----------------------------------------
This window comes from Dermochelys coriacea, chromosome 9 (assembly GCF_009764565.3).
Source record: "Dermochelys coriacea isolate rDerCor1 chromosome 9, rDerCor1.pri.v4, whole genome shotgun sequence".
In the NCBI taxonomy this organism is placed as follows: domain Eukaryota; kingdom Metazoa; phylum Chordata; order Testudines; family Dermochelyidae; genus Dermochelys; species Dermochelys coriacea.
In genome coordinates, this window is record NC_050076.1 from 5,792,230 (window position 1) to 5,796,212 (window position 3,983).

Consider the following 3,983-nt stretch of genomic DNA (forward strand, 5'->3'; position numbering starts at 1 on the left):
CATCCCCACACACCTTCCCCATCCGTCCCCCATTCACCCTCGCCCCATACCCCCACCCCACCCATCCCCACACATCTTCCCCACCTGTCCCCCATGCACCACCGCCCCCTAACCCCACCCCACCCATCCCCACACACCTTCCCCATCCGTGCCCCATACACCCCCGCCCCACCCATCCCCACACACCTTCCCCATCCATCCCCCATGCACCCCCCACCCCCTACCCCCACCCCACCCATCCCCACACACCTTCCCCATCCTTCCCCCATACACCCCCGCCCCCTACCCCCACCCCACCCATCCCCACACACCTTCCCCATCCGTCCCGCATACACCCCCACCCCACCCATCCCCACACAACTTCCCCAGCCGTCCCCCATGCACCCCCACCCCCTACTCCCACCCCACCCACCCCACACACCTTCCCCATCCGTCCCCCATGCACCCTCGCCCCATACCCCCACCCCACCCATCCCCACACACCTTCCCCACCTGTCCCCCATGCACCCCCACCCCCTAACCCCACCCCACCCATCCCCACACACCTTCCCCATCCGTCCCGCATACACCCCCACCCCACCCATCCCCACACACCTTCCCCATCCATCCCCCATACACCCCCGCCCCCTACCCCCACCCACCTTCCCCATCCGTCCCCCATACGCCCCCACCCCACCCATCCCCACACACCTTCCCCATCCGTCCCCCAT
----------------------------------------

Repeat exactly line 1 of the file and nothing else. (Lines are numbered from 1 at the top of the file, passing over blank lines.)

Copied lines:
This window comes from Dermochelys coriacea, chromosome 9 (assembly GCF_009764565.3).